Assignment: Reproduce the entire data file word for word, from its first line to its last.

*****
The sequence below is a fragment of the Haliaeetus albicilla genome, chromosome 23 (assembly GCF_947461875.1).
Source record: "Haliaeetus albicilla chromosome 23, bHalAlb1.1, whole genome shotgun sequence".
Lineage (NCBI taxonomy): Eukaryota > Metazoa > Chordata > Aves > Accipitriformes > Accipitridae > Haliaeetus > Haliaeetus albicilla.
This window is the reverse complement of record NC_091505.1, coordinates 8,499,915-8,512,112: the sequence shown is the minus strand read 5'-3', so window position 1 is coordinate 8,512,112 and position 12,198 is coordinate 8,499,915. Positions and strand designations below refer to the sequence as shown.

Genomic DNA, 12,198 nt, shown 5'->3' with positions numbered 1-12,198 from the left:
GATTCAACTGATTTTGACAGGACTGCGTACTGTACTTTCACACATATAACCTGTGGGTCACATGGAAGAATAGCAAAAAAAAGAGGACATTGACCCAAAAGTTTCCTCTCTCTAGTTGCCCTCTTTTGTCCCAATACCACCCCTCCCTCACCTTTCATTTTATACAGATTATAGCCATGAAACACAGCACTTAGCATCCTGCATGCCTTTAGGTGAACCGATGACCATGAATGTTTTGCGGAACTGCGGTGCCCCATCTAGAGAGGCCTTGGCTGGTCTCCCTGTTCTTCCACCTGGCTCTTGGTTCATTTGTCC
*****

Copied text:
The sequence below is a fragment of the Haliaeetus albicilla genome, chromosome 23 (assembly GCF_947461875.1).
Source record: "Haliaeetus albicilla chromosome 23, bHalAlb1.1, whole genome shotgun sequence".
Lineage (NCBI taxonomy): Eukaryota > Metazoa > Chordata > Aves > Accipitriformes > Accipitridae > Haliaeetus > Haliaeetus albicilla.
This window is the reverse complement of record NC_091505.1, coordinates 8,499,915-8,512,112: the sequence shown is the minus strand read 5'-3', so window position 1 is coordinate 8,512,112 and position 12,198 is coordinate 8,499,915. Positions and strand designations below refer to the sequence as shown.

Genomic DNA, 12,198 nt, shown 5'->3' with positions numbered 1-12,198 from the left:
GATTCAACTGATTTTGACAGGACTGCGTACTGTACTTTCACACATATAACCTGTGGGTCACATGGAAGAATAGCAAAAAAAAGAGGACATTGACCCAAAAGTTTCCTCTCTCTAGTTGCCCTCTTTTGTCCCAATACCACCCCTCCCTCACCTTTCATTTTATACAGATTATAGCCATGAAACACAGCACTTAGCATCCTGCATGCCTTTAGGTGAACCGATGACCATGAATGTTTTGCGGAACTGCGGTGCCCCATCTAGAGAGGCCTTGGCTGGTCTCCCTGTTCTTCCACCTGGCTCTTGGTTCATTTGTCC